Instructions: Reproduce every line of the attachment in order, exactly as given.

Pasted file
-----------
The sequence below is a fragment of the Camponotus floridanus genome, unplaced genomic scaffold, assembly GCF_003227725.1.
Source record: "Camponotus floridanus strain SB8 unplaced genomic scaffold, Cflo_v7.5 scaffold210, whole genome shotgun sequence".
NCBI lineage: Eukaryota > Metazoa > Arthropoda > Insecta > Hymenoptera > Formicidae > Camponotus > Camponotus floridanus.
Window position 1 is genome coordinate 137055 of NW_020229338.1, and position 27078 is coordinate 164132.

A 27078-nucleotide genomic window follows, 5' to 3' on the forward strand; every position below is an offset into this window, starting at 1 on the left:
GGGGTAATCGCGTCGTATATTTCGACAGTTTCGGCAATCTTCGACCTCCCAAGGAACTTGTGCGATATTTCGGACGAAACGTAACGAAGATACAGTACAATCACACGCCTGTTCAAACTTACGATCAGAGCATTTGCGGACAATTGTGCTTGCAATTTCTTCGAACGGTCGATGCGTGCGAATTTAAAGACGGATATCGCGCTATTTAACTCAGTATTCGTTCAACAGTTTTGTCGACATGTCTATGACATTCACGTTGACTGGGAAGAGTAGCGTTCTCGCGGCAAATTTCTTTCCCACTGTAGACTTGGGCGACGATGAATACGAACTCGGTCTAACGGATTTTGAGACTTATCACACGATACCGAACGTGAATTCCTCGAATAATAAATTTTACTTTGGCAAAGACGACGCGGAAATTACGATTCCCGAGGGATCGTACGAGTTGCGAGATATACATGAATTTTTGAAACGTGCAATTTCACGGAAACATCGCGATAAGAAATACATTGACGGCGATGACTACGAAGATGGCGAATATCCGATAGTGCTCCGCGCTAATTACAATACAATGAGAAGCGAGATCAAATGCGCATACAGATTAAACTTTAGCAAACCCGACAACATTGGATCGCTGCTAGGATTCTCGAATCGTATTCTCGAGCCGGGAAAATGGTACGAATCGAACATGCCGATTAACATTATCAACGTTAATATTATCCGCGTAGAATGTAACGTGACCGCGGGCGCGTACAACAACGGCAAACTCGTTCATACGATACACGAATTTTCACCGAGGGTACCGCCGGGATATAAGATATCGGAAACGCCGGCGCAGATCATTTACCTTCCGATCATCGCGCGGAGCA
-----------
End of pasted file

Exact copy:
The sequence below is a fragment of the Camponotus floridanus genome, unplaced genomic scaffold, assembly GCF_003227725.1.
Source record: "Camponotus floridanus strain SB8 unplaced genomic scaffold, Cflo_v7.5 scaffold210, whole genome shotgun sequence".
NCBI lineage: Eukaryota > Metazoa > Arthropoda > Insecta > Hymenoptera > Formicidae > Camponotus > Camponotus floridanus.
Window position 1 is genome coordinate 137055 of NW_020229338.1, and position 27078 is coordinate 164132.

A 27078-nucleotide genomic window follows, 5' to 3' on the forward strand; every position below is an offset into this window, starting at 1 on the left:
GGGGTAATCGCGTCGTATATTTCGACAGTTTCGGCAATCTTCGACCTCCCAAGGAACTTGTGCGATATTTCGGACGAAACGTAACGAAGATACAGTACAATCACACGCCTGTTCAAACTTACGATCAGAGCATTTGCGGACAATTGTGCTTGCAATTTCTTCGAACGGTCGATGCGTGCGAATTTAAAGACGGATATCGCGCTATTTAACTCAGTATTCGTTCAACAGTTTTGTCGACATGTCTATGACATTCACGTTGACTGGGAAGAGTAGCGTTCTCGCGGCAAATTTCTTTCCCACTGTAGACTTGGGCGACGATGAATACGAACTCGGTCTAACGGATTTTGAGACTTATCACACGATACCGAACGTGAATTCCTCGAATAATAAATTTTACTTTGGCAAAGACGACGCGGAAATTACGATTCCCGAGGGATCGTACGAGTTGCGAGATATACATGAATTTTTGAAACGTGCAATTTCACGGAAACATCGCGATAAGAAATACATTGACGGCGATGACTACGAAGATGGCGAATATCCGATAGTGCTCCGCGCTAATTACAATACAATGAGAAGCGAGATCAAATGCGCATACAGATTAAACTTTAGCAAACCCGACAACATTGGATCGCTGCTAGGATTCTCGAATCGTATTCTCGAGCCGGGAAAATGGTACGAATCGAACATGCCGATTAACATTATCAACGTTAATATTATCCGCGTAGAATGTAACGTGACCGCGGGCGCGTACAACAACGGCAAACTCGTTCATACGATACACGAATTTTCACCGAGGGTACCGCCGGGATATAAGATATCGGAAACGCCGGCGCAGATCATTTACCTTCCGATCATCGCGCGGAGCA